The Great Alone by Kristin Hannah

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My Review:

LOVED THIS BOOK! The Great Alone is an epic story of love of family and love of home –  full of emotion with picturesque descriptions of the beautiful and dangerous Alaskan landscape and the depiction of a non traditional way of life. Powerful and heartbreaking, author Kristin Hannah tells the story of passionate yet struggling husband and wife, Ernt and Cora, and teenage daughter Leni in 1974, showing the capacity for endurance, tolerance, strength, and dedication to family.

When Ernt returns home after being a POW in Vietnam, he is not the same happy husband and father he once was.  Angry and on edge, privately suffering, he is continually searching for freedom, a new and peaceful place to call home with his supportive wife and young daughter.  A perfect opportunity arises and he impulsively moves his small family to a remote village in Alaska.  With no running water or electricity, wild animals and harsh weather, this new way of life is focused on survival, and with some reservations but with dedication and devotion, 13 year old Leni and her mom, Cora are supportive and go all in.  With support from the small, neighborly Alaskan community, they learn to hunt and live off the land and adapt to the challenging lifestyle in hopes of having a happy family life.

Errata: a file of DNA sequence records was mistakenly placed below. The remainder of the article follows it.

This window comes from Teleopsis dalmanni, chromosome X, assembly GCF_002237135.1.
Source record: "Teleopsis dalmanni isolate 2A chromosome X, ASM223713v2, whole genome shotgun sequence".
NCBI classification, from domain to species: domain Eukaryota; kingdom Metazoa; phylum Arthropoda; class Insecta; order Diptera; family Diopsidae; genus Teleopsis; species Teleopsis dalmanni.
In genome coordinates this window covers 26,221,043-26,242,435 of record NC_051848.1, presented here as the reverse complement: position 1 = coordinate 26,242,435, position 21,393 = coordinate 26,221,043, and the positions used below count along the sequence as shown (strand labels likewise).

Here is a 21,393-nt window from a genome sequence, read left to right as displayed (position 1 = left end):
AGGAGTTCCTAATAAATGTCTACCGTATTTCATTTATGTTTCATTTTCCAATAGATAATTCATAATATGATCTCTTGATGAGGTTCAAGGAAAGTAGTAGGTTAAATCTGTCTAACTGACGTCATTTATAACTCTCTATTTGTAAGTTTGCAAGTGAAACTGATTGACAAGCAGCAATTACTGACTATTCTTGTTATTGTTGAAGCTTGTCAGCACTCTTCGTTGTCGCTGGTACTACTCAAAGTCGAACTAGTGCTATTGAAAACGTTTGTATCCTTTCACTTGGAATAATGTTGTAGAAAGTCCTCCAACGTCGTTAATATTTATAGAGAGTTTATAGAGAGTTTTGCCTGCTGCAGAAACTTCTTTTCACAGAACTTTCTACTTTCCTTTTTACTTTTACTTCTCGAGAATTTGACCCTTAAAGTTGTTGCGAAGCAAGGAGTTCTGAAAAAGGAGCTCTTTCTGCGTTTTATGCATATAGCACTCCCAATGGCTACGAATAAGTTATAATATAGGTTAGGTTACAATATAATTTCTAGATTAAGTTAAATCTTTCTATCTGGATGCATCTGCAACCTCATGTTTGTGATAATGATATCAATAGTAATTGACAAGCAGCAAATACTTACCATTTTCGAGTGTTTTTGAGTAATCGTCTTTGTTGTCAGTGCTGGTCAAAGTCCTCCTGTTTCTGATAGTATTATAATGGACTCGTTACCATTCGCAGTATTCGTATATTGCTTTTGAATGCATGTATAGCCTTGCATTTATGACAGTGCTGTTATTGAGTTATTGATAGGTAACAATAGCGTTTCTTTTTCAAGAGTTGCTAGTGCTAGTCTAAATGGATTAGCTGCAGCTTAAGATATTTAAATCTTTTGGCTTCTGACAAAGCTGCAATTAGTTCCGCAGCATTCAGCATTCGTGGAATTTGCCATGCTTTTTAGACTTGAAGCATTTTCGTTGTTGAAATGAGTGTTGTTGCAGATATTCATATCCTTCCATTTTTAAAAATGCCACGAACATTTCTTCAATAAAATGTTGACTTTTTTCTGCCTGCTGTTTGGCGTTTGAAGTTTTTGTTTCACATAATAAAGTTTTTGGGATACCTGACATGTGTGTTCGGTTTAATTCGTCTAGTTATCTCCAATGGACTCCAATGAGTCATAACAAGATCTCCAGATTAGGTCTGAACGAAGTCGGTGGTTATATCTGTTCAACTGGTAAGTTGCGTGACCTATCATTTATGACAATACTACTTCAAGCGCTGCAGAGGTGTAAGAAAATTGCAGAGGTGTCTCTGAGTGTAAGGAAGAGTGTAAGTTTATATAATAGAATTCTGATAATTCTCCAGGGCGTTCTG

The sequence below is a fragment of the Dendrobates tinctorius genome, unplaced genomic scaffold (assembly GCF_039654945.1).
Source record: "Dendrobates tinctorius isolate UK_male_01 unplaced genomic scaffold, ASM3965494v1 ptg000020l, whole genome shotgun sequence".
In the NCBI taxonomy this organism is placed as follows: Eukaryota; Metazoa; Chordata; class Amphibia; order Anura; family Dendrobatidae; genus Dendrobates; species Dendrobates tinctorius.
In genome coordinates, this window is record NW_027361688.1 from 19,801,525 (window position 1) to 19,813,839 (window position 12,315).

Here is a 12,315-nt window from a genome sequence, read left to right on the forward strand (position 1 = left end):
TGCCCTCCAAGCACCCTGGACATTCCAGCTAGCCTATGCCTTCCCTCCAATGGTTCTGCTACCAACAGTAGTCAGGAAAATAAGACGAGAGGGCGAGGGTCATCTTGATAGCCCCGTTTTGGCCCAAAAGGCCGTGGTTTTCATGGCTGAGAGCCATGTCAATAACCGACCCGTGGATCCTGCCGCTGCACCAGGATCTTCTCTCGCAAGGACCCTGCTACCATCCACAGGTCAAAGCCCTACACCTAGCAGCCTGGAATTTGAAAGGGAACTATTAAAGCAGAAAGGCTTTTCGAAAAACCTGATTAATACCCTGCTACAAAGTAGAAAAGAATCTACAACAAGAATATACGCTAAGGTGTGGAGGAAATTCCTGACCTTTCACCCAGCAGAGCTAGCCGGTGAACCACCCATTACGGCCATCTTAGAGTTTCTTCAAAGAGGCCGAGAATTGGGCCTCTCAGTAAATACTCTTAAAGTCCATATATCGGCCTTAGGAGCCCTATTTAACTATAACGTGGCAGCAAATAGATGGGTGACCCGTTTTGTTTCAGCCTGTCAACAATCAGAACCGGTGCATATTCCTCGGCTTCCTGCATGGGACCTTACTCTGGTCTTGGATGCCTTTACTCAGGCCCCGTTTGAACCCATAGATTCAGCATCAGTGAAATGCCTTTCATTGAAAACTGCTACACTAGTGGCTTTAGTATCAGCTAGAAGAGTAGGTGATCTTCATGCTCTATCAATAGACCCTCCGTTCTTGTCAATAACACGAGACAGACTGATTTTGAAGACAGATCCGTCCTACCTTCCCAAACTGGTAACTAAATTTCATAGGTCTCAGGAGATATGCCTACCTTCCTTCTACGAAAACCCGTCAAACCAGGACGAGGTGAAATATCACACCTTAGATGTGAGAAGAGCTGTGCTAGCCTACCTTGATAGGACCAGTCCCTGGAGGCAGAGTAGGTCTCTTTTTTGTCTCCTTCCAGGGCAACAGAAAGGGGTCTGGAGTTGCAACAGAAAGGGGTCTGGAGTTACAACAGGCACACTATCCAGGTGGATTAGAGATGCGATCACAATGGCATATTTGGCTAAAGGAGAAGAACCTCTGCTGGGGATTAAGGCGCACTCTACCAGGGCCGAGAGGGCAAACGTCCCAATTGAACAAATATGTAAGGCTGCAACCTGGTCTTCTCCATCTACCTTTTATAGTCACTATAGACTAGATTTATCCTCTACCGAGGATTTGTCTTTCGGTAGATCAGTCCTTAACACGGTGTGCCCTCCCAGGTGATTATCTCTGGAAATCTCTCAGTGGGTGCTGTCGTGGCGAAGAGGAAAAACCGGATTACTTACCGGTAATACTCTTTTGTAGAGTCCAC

When the endless Alaskan summer days turn dark and frigid, Ernt’s PTSD is triggered and his anger and violent behavior put Leni and Cora in grave danger.  Living in isolation, with secrets and fear, mother and daughter must be physically and mentally strong and make some life changing decisions before it is too late.   The hopes for fresh beginnings and endless love turn to misguided obsessions and uncontrollable domestic violence, causing a whirlwind of emotions and making this an exceptional book.